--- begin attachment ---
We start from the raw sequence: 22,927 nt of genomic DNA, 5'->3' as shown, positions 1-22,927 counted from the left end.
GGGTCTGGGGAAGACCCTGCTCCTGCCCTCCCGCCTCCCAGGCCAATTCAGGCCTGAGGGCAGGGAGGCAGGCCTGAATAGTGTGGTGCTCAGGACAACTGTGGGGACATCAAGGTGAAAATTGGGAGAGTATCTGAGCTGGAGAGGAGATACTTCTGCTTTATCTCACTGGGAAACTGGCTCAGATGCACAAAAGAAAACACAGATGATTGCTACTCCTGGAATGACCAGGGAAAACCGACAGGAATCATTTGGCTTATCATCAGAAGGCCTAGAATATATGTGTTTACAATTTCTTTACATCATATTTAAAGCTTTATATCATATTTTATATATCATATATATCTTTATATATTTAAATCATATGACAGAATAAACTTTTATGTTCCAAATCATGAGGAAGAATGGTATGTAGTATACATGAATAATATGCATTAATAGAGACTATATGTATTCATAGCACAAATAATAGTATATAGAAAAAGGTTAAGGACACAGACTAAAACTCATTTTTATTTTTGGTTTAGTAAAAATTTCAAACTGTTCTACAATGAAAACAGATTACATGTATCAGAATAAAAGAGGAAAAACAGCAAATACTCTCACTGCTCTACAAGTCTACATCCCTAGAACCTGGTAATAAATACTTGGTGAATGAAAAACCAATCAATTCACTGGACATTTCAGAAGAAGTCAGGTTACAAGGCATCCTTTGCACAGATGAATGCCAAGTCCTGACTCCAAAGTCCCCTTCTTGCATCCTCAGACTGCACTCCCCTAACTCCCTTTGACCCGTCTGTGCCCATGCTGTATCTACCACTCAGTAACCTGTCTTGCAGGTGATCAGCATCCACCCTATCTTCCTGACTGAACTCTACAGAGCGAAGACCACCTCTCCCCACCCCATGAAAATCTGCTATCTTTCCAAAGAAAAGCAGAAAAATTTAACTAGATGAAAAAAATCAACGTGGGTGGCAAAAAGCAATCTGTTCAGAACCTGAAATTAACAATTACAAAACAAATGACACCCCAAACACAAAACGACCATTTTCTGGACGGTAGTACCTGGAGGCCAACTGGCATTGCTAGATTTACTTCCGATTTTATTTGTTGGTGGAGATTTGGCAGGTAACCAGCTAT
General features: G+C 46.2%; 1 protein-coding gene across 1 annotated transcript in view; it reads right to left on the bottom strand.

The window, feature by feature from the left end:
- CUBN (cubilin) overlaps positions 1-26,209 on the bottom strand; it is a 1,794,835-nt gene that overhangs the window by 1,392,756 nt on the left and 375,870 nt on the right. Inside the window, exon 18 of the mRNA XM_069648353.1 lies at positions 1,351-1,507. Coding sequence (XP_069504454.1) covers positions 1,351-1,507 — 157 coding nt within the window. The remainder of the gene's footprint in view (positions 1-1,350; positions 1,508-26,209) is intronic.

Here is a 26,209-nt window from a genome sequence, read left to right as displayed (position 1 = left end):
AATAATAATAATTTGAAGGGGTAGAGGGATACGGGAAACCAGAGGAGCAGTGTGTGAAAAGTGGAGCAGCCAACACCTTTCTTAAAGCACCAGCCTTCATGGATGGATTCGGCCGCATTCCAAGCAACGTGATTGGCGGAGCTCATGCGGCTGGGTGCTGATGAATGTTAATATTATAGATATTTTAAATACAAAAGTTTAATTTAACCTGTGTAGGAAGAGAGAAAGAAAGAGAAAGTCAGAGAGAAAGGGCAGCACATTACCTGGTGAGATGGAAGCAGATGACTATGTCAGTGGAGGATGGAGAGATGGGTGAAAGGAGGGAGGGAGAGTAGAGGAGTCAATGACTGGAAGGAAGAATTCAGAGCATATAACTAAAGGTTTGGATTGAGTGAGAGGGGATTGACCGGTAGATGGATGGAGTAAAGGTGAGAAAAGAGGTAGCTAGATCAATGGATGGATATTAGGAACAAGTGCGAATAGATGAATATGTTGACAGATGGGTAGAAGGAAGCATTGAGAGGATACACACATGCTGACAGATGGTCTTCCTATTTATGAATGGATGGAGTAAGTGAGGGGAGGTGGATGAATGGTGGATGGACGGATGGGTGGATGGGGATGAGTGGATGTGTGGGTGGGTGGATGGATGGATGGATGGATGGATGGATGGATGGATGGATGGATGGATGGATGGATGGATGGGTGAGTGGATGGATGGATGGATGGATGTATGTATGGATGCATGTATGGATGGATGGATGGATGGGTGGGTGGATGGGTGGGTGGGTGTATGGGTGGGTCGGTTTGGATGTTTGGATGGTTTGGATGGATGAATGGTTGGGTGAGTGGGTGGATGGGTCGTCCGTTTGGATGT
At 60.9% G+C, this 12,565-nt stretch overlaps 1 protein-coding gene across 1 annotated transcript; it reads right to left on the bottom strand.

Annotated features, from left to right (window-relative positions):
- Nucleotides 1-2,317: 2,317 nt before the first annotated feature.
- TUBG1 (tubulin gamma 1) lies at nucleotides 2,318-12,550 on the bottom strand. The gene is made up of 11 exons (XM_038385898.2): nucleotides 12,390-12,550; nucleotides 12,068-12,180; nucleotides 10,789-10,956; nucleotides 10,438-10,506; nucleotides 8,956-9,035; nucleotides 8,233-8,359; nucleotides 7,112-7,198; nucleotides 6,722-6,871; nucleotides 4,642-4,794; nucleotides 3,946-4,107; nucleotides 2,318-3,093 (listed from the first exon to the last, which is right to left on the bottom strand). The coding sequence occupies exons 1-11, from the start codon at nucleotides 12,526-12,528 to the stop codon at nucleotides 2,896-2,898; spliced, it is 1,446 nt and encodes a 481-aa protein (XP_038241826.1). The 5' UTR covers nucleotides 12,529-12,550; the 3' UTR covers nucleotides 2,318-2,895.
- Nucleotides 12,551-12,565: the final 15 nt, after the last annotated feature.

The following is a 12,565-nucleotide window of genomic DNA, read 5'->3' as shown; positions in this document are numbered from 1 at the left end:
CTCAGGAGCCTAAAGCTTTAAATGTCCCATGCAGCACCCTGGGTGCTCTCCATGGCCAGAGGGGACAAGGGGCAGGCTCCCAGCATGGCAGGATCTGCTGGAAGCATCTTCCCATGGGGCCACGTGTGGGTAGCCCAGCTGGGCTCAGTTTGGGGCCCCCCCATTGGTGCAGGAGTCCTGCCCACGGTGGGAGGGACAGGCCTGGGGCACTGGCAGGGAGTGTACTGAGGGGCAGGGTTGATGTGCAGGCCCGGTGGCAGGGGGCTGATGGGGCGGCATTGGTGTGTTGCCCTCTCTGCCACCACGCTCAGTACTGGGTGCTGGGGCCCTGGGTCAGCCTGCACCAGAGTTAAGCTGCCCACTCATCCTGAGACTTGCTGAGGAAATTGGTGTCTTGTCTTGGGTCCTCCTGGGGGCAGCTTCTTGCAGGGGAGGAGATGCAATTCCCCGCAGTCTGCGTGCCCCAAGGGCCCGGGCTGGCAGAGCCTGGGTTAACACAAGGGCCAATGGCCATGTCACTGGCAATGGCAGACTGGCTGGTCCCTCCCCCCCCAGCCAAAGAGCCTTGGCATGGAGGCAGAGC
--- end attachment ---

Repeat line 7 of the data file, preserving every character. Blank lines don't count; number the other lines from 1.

AATAATAATAATTTGAAGGGGTAGAGGGATACGGGAAACCAGAGGAGCAGTGTGTGAAAAGTGGAGCAGCCAACACCTTTCTTAAAGCACCAGCCTTCATGGATGGATTCGGCCGCATTCCAAGCAACGTGATTGGCGGAGCTCATGCGGCTGGGTGCTGATGAATGTTAATATTATAGATATTTTAAATACAAAAGTTTAATTTAACCTGTGTAGGAAGAGAGAAAGAAAGAGAAAGTCAGAGAGAAAGGGCAGCACATTACCTGGTGAGATGGAAGCAGATGACTATGTCAGTGGAGGATGGAGAGATGGGTGAAAGGAGGGAGGGAGAGTAGAGGAGTCAATGACTGGAAGGAAGAATTCAGAGCATATAACTAAAGGTTTGGATTGAGTGAGAGGGGATTGACCGGTAGATGGATGGAGTAAAGGTGAGAAAAGAGGTAGCTAGATCAATGGATGGATATTAGGAACAAGTGCGAATAGATGAATATGTTGACAGATGGGTAGAAGGAAGCATTGAGAGGATACACACATGCTGACAGATGGTCTTCCTATTTATGAATGGATGGAGTAAGTGAGGGGAGGTGGATGAATGGTGGATGGACGGATGGGTGGATGGGGATGAGTGGATGTGTGGGTGGGTGGATGGATGGATGGATGGATGGATGGATGGATGGATGGATGGATGGATGGATGGATGGATGGGTGAGTGGATGGATGGATGGATGGATGTATGTATGGATGCATGTATGGATGGATGGATGGATGGGTGGGTGGATGGGTGGGTGGGTGTATGGGTGGGTCGGTTTGGATGTTTGGATGGTTTGGATGGATGAATGGTTGGGTGAGTGGGTGGATGGGTCGTCCGTTTGGATGT